Google’s FloC is unpopular with other browser creators. Brave posted a blog titled: “Why Brave Disables FLoC”:

“Brave opposes FloC, along with any other feature designed to share information about you and your interests without your fully informed consent. To protect Brave users, Brave has removed FLoC in the Nightly version of both Brave for desktop and Android. The privacy-affecting aspects of FLoC have never been enabled in Brave releases; the additional implementation details of FLoC will be removed from all Brave releases with this week’s stable release. Brave is also disabling FLoC on our websites, to protect Chrome users learning about Brave.”

Vivaldi posted a blog post titled: “No, Google! Vivaldi users will not get FLoC’ed.” In the blog post, Vivaldi makes it clear it does not support FLoC, which they call “a privacy-invasive tracking technology”. From the blog post:

“The FLoC experiment does not work in Vivaldi. It relies on some hidden settings that are not enabled in Vivaldi… Although Vivaldi uses the Chromium engine, we modify the engine in many ways to keep the good parts but make it safe for users; we do not allow Vivaldi to make that sort of call to Google.”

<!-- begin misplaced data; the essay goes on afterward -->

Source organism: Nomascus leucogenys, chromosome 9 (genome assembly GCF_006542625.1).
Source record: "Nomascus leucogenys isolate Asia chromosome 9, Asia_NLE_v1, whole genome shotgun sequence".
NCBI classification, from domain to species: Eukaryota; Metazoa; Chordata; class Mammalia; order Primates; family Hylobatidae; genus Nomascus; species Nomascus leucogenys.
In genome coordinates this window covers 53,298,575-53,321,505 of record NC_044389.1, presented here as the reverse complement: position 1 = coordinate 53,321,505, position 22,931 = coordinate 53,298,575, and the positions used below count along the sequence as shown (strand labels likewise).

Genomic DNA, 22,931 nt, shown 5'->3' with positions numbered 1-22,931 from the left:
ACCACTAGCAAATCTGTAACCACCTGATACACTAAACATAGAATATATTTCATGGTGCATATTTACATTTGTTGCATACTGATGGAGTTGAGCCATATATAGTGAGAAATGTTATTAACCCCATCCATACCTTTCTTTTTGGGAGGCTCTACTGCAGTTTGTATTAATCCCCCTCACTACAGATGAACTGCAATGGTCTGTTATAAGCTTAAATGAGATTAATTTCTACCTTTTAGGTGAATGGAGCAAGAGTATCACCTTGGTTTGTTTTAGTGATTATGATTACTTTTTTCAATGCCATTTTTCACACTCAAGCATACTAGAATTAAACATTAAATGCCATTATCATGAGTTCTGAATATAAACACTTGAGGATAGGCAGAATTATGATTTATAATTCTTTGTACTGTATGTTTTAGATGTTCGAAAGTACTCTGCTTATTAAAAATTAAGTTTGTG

DuckDuckGo posted a blog in which it points out that you can use the DuckDuckGo Chrome extension to block FLoC’s tracking.

Mozilla gave The Verge a statement that included: “We are currently evaluating many of the privacy preserving advertising proposals, including those put forward by Google, but have no current plans to implement any of them at this time. We don’t buy into the assumption that the industry needs billions of data points about people, that are collected and shared without their understanding, to serve relevant advertising.”

Opera gave The Verge a statement that included: “While we and other browsers are discussing new and better privacy-preserving advertising alternatives to cookies including FLoC, we have no current plans to enable features like this in the Opera browsers in their current form”.

The fact that so many browser creators have decided against enabling Google’s FLoC is significant. It means that FLoC is really bad for users, and that Google should not impose it upon people who use Chrome.


Australian Court Finds Google “Partially” Misled Consumers



The Australian Competition & Consumer Commission (ACCC) has found that Google misled customers about personal location data collected through Android mobile devices between January 2017 and December 2018, in a world-first enforcement action brought by the ACCC.